Six nursing home business affiliates of Consulate Health Care sought Chapter 11 protection Monday, according to a Law360 report Tuesday.
The filing comes less than a month after a U.S. District Court judge entered a nearly $258 million judgment following an 11th Circuit Court of Appeals restoration of the False Claims Act judgement whistleblower suit award last year. The action stems from whistleblower Angela Ruckh, a one-time employee of Consulate Health Care, which previously operated as La Vie Rehab. She filed suit against the company, accusing it of overcharging Medicare and Medicaid by inflating therapy claims in 2011. The award was one of the largest in Medicare history.
In the firm’s case-opening declaration, Paul Rundell, chief restructuring officer of Salus Rehabilitation, an affiliate of Consulate and parent of La Vie, said the bankruptcy and current Chapter 11 sale plans were driven by an inability to continue operating the nursing homes involved with the Medicare overbilling and fraud-related judgement in place.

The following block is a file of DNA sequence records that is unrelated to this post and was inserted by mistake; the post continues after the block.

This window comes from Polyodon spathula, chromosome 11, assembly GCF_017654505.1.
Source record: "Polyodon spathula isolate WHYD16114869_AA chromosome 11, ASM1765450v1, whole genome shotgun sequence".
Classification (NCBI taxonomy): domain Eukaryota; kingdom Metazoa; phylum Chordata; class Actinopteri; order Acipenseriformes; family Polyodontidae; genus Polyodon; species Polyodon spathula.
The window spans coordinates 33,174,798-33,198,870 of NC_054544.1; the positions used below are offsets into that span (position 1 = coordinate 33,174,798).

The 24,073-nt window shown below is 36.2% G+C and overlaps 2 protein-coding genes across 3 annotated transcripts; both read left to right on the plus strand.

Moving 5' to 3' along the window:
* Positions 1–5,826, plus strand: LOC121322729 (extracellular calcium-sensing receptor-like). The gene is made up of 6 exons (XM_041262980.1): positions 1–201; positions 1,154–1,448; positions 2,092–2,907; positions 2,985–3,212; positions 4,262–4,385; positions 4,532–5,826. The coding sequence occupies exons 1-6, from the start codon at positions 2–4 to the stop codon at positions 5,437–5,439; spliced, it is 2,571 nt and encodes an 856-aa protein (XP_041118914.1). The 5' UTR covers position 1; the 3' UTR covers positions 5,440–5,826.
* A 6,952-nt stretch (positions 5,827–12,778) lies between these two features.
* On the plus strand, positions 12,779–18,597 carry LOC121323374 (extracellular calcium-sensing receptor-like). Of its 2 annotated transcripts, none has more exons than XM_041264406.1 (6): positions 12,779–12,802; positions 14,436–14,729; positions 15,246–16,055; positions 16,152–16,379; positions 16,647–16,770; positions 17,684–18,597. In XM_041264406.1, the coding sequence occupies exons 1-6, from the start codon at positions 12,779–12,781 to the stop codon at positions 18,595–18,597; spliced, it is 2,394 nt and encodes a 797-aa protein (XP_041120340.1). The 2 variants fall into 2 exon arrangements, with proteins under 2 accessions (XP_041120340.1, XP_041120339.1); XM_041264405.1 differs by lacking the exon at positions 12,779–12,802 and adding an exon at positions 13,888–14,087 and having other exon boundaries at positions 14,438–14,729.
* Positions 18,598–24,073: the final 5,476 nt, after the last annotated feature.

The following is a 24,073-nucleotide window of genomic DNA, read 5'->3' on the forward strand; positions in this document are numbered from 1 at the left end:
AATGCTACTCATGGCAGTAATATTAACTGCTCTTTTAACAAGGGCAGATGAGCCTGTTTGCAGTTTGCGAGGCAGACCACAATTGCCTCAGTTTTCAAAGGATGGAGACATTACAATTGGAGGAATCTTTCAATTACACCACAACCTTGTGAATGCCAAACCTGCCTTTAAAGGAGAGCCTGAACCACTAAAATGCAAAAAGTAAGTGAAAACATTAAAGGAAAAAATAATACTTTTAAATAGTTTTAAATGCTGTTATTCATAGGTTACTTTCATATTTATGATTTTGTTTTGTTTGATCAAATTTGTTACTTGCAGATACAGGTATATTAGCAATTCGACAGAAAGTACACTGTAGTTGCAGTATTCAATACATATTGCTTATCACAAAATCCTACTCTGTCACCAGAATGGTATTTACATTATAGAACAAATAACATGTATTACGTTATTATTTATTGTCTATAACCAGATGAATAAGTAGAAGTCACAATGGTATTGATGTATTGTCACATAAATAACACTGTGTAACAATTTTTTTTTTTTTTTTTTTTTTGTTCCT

With two-thirds of nursing homes currently operating at a loss, according to a recent survey by the American Health Care Association, many industry experts predict we could see an increase in bankruptcy filings and merger and acquisition activity as pandemic recovery continues.
Several buyers have expressed interest in Salus, according to the declaration, with discussions continuing. The case will be financed in part through a $5 million debtor-in-possession loan from an affiliate of the debtor.
This article appeared in the McKnight’s Business Daily, a joint effort of McKnight’s Senior Living and McKnight’s Long-Term Care News.